Can an algorithm be used for social good? Ricardo Fukasawa has made a career of studying algorithmic optimization, but the work usually centres around improving business efficiency to enhance a company’s bottom line.
Fukasawa, an associate professor in the Department of Combinatorics and Optimization at the University of Waterloo, is working with Ethelo to make the application’s algorithm faster and more efficient—so it can deliver real-time results during consultations.
The Department of Combinatorics and Optimization has a broad research focus that includes algorithms, optimization, quantum computing, and more.
“Most applications of optimization have been in the context of how many dollars can we save or how efficiently can we use this budget,” Fukasawa said. “This project is using optimization to come to decisions that benefit society as a whole.”
Fukasawa is working with Kent Mewhort, Ethelo’s chief technologist and a key creator in the current algorithmic engine. The process currently considers every possible combination of outcomes before calculating a final score, which slows down processing time and creates a less-than-ideal user experience.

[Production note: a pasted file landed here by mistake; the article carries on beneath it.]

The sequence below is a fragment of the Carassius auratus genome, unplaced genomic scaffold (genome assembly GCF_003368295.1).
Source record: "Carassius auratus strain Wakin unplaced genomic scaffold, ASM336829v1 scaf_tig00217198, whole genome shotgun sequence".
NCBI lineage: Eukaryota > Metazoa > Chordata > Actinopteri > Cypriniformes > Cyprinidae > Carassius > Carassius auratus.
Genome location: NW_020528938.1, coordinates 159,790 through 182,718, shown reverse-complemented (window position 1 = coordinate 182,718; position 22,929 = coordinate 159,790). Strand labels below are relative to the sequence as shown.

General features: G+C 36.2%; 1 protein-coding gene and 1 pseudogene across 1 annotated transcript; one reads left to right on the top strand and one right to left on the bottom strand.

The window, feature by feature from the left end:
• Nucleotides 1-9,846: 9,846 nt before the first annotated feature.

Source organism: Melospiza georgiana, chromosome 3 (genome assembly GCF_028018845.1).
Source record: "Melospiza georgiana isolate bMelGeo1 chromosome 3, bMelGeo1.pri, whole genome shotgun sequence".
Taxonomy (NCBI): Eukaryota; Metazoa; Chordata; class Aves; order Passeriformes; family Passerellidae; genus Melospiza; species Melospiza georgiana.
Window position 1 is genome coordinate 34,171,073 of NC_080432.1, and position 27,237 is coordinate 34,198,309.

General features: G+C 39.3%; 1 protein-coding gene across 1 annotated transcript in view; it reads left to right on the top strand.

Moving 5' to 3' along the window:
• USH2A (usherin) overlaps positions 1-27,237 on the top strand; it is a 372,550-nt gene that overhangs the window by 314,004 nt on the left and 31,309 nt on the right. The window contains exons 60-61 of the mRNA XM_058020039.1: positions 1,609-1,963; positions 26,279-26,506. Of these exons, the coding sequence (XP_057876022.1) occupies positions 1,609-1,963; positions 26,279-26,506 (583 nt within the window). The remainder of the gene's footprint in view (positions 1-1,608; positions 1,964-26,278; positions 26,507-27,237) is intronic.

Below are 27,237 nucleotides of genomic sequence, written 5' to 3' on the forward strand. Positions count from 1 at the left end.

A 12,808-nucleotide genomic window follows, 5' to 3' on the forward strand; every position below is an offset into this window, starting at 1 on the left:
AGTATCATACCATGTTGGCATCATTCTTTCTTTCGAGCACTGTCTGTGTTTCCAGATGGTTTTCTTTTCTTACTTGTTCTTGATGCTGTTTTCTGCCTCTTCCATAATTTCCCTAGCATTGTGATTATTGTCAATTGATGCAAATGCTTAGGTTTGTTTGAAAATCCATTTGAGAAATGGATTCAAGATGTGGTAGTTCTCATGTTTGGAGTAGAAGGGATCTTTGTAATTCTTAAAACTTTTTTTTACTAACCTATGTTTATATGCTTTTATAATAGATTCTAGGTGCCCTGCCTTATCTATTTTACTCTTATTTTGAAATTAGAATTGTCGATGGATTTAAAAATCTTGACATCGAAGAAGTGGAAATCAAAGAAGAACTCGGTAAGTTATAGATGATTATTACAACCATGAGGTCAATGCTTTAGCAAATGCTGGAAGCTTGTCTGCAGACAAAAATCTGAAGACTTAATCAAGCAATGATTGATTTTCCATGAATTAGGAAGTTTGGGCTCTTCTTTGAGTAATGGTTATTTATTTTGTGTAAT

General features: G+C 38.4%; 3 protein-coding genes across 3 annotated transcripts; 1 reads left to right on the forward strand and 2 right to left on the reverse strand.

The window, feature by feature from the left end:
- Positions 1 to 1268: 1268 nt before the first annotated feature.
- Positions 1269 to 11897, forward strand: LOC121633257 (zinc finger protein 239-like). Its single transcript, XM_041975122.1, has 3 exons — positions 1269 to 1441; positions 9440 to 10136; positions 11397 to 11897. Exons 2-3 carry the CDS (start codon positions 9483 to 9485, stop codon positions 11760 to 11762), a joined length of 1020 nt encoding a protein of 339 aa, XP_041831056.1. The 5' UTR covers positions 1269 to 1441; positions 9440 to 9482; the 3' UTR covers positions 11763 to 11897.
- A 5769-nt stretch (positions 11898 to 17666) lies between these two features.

Mewhort and Fukasawa hope to optimize the process so that participants can change their votes and see the results of that change in real-time. The collaboration represents a new challenge and the opportunity to integrate academic research with real-life social justice applications.
“Algorithm doesn’t have to be a dirty word,” Mewhort said. “This is a great opportunity to get some academic light shed on this problem.”
The project is still in its early stages, but Fukasawa feels good about the progress being made and the potential for change moving forward.
“My research agenda revolves around choosing optimization problems and trying to solve them as efficiently as possible,” Fukasawa said. “This fits well into that theme and has the potential to be used for other applications in the future.”